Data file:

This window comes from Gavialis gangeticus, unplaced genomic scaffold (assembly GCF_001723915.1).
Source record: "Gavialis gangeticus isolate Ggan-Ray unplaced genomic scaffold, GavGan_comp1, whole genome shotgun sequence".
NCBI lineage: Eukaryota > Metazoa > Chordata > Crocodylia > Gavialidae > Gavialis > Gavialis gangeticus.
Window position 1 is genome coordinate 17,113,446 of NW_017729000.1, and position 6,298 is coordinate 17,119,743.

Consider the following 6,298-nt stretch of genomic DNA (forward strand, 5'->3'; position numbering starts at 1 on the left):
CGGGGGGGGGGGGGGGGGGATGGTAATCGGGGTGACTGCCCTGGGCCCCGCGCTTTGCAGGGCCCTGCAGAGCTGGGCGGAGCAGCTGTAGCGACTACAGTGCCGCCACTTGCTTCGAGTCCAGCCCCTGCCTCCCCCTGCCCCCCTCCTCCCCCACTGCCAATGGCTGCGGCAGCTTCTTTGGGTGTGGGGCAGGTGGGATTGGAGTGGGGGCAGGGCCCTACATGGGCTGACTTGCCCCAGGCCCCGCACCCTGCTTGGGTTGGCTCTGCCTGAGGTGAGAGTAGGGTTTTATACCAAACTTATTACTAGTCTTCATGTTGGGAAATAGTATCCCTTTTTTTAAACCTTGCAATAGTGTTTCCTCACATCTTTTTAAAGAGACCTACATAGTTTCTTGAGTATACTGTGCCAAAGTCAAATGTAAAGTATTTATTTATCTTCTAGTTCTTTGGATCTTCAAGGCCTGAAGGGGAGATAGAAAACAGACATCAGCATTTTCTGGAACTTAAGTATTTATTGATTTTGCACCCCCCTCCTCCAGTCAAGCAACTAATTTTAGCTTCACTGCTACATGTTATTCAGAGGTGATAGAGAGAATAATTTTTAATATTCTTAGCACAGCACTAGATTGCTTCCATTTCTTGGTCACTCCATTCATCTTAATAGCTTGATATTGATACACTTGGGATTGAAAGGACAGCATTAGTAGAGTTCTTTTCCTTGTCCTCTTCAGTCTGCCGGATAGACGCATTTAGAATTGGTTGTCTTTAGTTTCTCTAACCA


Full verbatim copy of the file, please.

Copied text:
This window comes from Gavialis gangeticus, unplaced genomic scaffold (assembly GCF_001723915.1).
Source record: "Gavialis gangeticus isolate Ggan-Ray unplaced genomic scaffold, GavGan_comp1, whole genome shotgun sequence".
NCBI lineage: Eukaryota > Metazoa > Chordata > Crocodylia > Gavialidae > Gavialis > Gavialis gangeticus.
Window position 1 is genome coordinate 17,113,446 of NW_017729000.1, and position 6,298 is coordinate 17,119,743.

Consider the following 6,298-nt stretch of genomic DNA (forward strand, 5'->3'; position numbering starts at 1 on the left):
CGGGGGGGGGGGGGGGGGGATGGTAATCGGGGTGACTGCCCTGGGCCCCGCGCTTTGCAGGGCCCTGCAGAGCTGGGCGGAGCAGCTGTAGCGACTACAGTGCCGCCACTTGCTTCGAGTCCAGCCCCTGCCTCCCCCTGCCCCCCTCCTCCCCCACTGCCAATGGCTGCGGCAGCTTCTTTGGGTGTGGGGCAGGTGGGATTGGAGTGGGGGCAGGGCCCTACATGGGCTGACTTGCCCCAGGCCCCGCACCCTGCTTGGGTTGGCTCTGCCTGAGGTGAGAGTAGGGTTTTATACCAAACTTATTACTAGTCTTCATGTTGGGAAATAGTATCCCTTTTTTTAAACCTTGCAATAGTGTTTCCTCACATCTTTTTAAAGAGACCTACATAGTTTCTTGAGTATACTGTGCCAAAGTCAAATGTAAAGTATTTATTTATCTTCTAGTTCTTTGGATCTTCAAGGCCTGAAGGGGAGATAGAAAACAGACATCAGCATTTTCTGGAACTTAAGTATTTATTGATTTTGCACCCCCCTCCTCCAGTCAAGCAACTAATTTTAGCTTCACTGCTACATGTTATTCAGAGGTGATAGAGAGAATAATTTTTAATATTCTTAGCACAGCACTAGATTGCTTCCATTTCTTGGTCACTCCATTCATCTTAATAGCTTGATATTGATACACTTGGGATTGAAAGGACAGCATTAGTAGAGTTCTTTTCCTTGTCCTCTTCAGTCTGCCGGATAGACGCATTTAGAATTGGTTGTCTTTAGTTTCTCTAACCA